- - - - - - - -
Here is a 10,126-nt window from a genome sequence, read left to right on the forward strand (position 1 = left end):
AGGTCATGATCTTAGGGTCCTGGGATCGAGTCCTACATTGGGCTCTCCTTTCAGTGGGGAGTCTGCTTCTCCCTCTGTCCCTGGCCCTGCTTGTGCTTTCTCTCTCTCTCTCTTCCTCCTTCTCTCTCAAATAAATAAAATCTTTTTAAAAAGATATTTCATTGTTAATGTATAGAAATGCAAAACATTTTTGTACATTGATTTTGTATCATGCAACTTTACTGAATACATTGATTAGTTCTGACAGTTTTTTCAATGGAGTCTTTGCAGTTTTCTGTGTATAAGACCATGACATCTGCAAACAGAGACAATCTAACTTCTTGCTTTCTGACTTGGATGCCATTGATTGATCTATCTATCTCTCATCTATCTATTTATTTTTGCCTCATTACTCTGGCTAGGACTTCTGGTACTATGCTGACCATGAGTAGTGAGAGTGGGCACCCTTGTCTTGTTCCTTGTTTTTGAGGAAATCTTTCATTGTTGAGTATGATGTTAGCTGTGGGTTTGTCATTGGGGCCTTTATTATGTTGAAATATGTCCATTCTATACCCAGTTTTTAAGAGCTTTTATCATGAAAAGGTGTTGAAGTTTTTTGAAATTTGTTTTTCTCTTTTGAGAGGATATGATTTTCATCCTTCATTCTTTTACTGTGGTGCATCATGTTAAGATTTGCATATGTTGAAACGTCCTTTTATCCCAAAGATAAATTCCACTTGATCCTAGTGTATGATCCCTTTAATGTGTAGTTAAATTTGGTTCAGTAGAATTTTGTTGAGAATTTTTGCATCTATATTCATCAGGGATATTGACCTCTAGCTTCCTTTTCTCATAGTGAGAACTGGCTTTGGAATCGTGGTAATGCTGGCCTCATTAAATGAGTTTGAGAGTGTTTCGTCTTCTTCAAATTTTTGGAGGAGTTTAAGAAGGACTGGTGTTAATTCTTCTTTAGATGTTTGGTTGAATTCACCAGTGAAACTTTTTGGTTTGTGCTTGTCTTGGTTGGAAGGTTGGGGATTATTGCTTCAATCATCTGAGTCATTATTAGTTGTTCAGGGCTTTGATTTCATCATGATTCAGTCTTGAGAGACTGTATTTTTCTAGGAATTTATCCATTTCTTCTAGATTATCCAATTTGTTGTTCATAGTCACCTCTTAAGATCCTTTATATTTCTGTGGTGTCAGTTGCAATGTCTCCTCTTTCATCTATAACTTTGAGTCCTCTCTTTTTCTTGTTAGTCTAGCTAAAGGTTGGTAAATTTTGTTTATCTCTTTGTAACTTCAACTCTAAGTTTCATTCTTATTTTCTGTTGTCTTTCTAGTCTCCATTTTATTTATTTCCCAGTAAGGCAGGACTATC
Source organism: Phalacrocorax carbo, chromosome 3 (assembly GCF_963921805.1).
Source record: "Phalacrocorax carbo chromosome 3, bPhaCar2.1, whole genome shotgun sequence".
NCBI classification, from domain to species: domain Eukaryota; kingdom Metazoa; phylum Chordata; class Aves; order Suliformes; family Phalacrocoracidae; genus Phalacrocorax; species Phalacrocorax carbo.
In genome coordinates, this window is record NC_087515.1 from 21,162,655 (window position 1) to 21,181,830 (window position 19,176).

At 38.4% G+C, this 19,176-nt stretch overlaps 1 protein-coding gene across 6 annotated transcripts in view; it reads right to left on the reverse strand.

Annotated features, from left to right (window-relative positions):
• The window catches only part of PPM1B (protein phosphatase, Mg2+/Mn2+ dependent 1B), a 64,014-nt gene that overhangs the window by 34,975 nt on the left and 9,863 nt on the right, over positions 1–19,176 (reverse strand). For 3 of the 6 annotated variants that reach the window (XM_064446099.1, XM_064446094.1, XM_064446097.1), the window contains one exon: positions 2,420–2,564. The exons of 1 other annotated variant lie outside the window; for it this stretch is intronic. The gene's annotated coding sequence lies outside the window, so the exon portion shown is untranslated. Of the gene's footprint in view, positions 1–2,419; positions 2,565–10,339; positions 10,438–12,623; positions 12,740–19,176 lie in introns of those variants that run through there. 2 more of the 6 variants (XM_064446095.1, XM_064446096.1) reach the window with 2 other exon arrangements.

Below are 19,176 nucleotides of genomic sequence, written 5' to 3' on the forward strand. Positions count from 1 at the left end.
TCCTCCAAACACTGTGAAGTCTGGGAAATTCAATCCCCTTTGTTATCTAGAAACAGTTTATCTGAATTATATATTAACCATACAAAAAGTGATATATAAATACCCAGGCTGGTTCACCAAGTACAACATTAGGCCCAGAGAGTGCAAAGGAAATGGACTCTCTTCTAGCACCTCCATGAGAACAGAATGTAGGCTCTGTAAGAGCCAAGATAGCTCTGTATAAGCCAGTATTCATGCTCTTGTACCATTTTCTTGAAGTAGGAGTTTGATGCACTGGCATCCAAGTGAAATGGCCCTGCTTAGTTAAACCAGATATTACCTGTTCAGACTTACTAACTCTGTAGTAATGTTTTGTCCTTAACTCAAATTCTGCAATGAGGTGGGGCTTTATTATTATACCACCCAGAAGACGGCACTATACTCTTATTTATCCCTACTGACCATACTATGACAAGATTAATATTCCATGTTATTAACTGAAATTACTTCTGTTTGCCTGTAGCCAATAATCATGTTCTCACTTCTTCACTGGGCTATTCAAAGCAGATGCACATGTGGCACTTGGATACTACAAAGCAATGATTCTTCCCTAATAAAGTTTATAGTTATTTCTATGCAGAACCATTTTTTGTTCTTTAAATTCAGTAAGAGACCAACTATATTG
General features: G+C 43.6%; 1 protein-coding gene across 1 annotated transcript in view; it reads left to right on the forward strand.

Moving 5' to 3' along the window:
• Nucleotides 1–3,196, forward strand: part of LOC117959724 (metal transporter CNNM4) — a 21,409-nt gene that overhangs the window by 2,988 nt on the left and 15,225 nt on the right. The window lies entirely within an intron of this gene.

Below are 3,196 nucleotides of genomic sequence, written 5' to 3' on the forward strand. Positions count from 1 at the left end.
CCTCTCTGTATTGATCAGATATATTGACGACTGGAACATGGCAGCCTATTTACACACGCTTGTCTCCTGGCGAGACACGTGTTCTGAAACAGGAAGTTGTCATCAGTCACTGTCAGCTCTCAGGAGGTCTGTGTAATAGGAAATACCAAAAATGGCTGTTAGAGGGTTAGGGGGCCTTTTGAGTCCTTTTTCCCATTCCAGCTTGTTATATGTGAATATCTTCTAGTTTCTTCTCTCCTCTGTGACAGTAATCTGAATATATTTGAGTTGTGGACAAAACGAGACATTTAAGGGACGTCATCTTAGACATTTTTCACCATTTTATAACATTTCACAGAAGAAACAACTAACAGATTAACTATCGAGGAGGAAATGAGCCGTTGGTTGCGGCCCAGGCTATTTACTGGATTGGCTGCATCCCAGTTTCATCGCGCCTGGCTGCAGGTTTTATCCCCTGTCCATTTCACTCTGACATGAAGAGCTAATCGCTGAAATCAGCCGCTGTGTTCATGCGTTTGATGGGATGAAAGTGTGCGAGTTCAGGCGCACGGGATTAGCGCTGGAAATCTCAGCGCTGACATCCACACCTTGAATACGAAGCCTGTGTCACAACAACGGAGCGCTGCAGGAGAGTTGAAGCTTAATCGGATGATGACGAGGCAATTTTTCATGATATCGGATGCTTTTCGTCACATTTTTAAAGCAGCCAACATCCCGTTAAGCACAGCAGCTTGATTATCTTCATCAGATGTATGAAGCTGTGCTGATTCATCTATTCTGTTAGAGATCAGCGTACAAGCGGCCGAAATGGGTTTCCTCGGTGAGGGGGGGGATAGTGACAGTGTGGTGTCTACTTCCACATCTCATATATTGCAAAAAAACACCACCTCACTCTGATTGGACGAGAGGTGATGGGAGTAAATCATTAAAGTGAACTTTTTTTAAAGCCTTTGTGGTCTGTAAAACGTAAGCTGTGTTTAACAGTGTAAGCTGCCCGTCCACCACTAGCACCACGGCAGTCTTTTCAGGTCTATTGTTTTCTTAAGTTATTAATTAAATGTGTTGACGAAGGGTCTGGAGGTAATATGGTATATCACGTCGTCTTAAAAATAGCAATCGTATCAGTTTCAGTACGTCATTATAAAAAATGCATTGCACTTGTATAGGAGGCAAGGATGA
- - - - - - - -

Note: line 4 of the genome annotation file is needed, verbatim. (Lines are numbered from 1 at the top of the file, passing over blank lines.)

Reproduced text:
Source record: "Phalacrocorax carbo chromosome 3, bPhaCar2.1, whole genome shotgun sequence".